13. 13. Downloaded from bmj.com on 1 October 2006 Clinical reviewconfirm the imminent need for ventilation. These include Indicators of respiratory distresshypoxaemia in patients receiving maximum oxygen therapy(Pao2 < 8 kPa, or Sao2 < 90%), hypercapnia with impairment of x Tachypnoea, dyspnoeaconscious level, and a falling vital capacity in patients with x Sweating x Tachycardia and bounding pulseneuromuscular disorders. x Agitation, restlessness, diminished conscious level, unwilling to lie flat x Use of accessory muscles, intercostal recession x Abdominal paradox (abdomen moves inward during inspiration)Management of the airway x Respiratory alternans (thoracic movement then abdominalEndotracheal intubation can be extremely hazardous in movement)critically ill patients with respiratory and often cardiovascular x Cyanosis or pallorfailure. Continuous monitoring, particularly of heart rate andblood pressure, is essential and resuscitation drugs must be Potential problems during intubationimmediately available. x Hypotension Hypotension follows induction of anaesthesia because of the x Reduced intrinsic sympathetic drivedirect cardiovascular effects of the drugs given. x Reduced cardiac outputUnconsciousness also reduces intrinsic sympathetic drive. x Severe hypoxaemiaPositive pressure ventilation reduces venous return to the heart x Regurgitation and aspiration of gastric contentsand reduces cardiac output. x Arrhythmias x Electrolyte disturbances, especially Tracheostomies are usually done electively when intubation hyperkalaemia after suxamethoniumis likely to be prolonged (over 14 days). They may also be donefor the patient’s comfort and to facilitate weaning from theventilator. Tracheostomy is often done as a percutaneousprocedure in intensive care. Complications of tracheostomyinclude misplacement or displacement of the tube, bleeding,infection, failure of the stoma to heal, and tracheal stenosis.However, because patients tolerate a tracheostomy much betterthan an orotracheal tube, sedation can usually be reduced,weaning is more rapid, and the stay in intensive care is reduced.A minitracheostomy may help with tracheal toilet in patientswith copious secretions and poor cough effort.Ventilator strategyThe choice of ventilatory mode and settings such as tidalvolume, respiratory rate, positive end expiratory pressure(PEEP), and the ratio of inspiratory to expiratory time dependson the patient’s illness. In asthma, for example, a prolonged A tracheostomy is more comfortable than an orotracheal tubeexpiratory phase may be required for lung deflation, whereas inpatients with atelectasis or other forms of reduced lung volume Lung protective ventilation strategythe emphasis is towards recruiting alveoli with positive end The strategy aims to maintain alveolar volume byexpiratory pressure or a prolonged inspiratory phase. x Using lung recruitment manoeuvres and positive end expiratory Damage to lungs can be exacerbated by mechanical pressure to maximise and maintain alveolar volumeventilation, possibly because of overdistension of alveoli and the x Avoiding alveolar overdistension by limiting tidal volume or airwayrepeated opening and collapse of distal airways. Some evidence pressure, or bothexists for benefit from a lung protective ventilatory strategyusing positive end expiratory pressure or prolonged inspirationto maintain alveolar volume, and limiting tidal volumes and Volume (ml) 1200peak airway pressures. This may result in increased arterialcarbon dioxide pressure (permissive hypercapnia). Serial 1000measurements of airway pressure and tidal volume allow lung Upper inflection zonecompliance to be optimised. Compliance indicates alveolarrecruitment, and reduces the risks of overdistension. 800Methods of ventilation 600No consensus exists on the best method of ventilation. Involume controlled methods the ventilator delivers a preset tidal 400volume. The inspiratory pressure depends on the resistance andcompliance of the respiratory system. In pressure controlledventilation the delivered pressure is preset. Tidal volume varies 200according to the resistance and compliance of the respiratory Lower inflection zonesystem. Pressure controlled ventilation has become popular for 0severe acute respiratory distress syndrome as part of the lung 0 1 2 3 4protective strategy. As well as limiting peak airway pressure, the Pressure (kPa)distribution of gas may be improved within the lung. Pressurecontrolled ventilation is often used with a long inspiratory Pressure-volume curve showing upper and lower inflection pointsBMJ VOLUME 318 19 JUNE 1999 www.bmj.com 1675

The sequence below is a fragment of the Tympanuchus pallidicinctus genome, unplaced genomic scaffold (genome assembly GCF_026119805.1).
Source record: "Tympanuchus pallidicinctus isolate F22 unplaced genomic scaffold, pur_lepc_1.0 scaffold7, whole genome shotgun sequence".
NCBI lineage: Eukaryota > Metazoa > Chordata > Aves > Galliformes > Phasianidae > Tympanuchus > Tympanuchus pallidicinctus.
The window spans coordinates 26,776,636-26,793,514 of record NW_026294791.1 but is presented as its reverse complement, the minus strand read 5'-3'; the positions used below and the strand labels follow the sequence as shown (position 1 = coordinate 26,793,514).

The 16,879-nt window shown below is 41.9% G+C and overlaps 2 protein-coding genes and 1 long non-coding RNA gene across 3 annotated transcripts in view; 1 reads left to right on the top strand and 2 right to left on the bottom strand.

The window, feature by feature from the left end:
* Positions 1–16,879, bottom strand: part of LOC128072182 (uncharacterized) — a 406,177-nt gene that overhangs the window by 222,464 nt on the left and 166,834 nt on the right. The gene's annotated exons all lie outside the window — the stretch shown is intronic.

14. 14. Clinical review Downloaded from bmj.com on 1 October 2006phase (inverse ratio ventilation) to maintain adequate alveolarrecruitment. In high frequency techniques gas is delivered to the airwayby oscillation or jet ventilation. The tidal volumes achieved aresmall but gas exchange still occurs. The role of high frequencytechniques in respiratory support is not yet established. Methods of ventilation that allow the patient to breathespontaneously are thought to be advantageous. Modernventilators have sensitive triggers and flow patterns that canadapt to the patient’s needs, thus reducing the work ofbreathing. In synchronised intermittent mandatory ventilation aset number of breaths are delivered by the ventilator and thepatient can breathe between these breaths. This method is oftenused during weaning, often with pressure support, by which theventilator enhances the volume of each spontaneous breath upto a predetermined positive pressure. Biphasic airway pressureis similar to continuous positive airways pressure ventilation but Biphasic airway pressure improves alveolar ventilationpressure is set at two levels. The ventilator switches between thelevels, thus augmenting alveolar ventilation. Ventilation assessment scale x Tolerates ventilationMonitoring ventilatory therapy x Tolerates ventilation most of the time; some transient desaturationPulse oximetry and measurement of end tidal carbon dioxide or coughing on manoeuvres such as tracheal suction, turning, etcconcentration allow continuous monitoring of oxygenation and x Moderate desaturation on coughing or above manoeuvres that resolves spontaneouslyventilation. End tidal carbon dioxide concentration is roughly x Severe or prolonged desaturation on coughing or aboveequal to arterial carbon dioxide partial pressure in normal manoeuvres that requires interventionsubjects but may differ widely in critically ill patients with x Intolerant of mechanical ventilation, requires manual interventionventilation-perfusion mismatch. Nevertheless, monitoring end x Paralysedtidal carbon dioxide may be useful in neurointensive care, whentransferring critically ill patients, and for confirming trachealintubation. Adequacy of ventilation should be confirmed Preparation for weaning from the ventilatorregularly by arterial blood gas analysis. Tolerance to ventilation Ensurecan be assessed using a simple scale. x Clear airway x Adequate oxygenation x Adequate carbon dioxide clearanceWeaning from the ventilator Control ofSeveral techniques are available for weaning. All are likely to fail x Precipitating illnessunless the patient is well prepared. Clinical assessment is the x Fever and infectionmost important issue in deciding when to wean a patient from x Painthe ventilator. The factors considered are similar to the x Agitation x Depressionindications for respiratory support. The patient should beadequately oxygenated (Pao2 > 8 kPa with fractional inspired Optimisation of x Nutritional stateoxygen < 0.6); be able to maintain normocapnia; be able to x Electrolytes (potassium, phosphate, magnesium)meet the increased work of breathing; and be conscious and Bewareresponsive. Weaning techniques allow the patient to breathe x Excessive carbon dioxide production from overfeedingspontaneously for increasing periods or to gradually reduce the x Sleep deprivationlevel of ventilatory support. Recently weaned patients should x Acute left heart failurecontinue to be closely monitored for secondary deterioration.Patients are extubated after they are weaned from the ventilatorand can breathe unaided. Patients also need to be able toprotect their airway once it is no longer protected by anendotracheal tube. This means they must be alert, able toswallow without aspiration, and able to cough well enough toclear secretions.Other aspects of respiratory supportHumidificationInadequate humidification of inspired gases destroys the ciliatedepithelium lining the upper airway. This stops secretions frombeing cleared from the lungs and increases the risk of infection.Piped medical oxygen and air are completely dry. The upperairway may not be able to supply enough heat and moisture tofully saturate them, especially when much of the upper airway isbypassed by tracheal intubation. Additional humidification is Inadequate humidification of inspired gases causes loss of tracheal andtherefore necessary. bronchial cilia (right), which reduces clearance of secretions from the lungs1676 BMJ VOLUME 318 19 JUNE 1999 www.bmj.com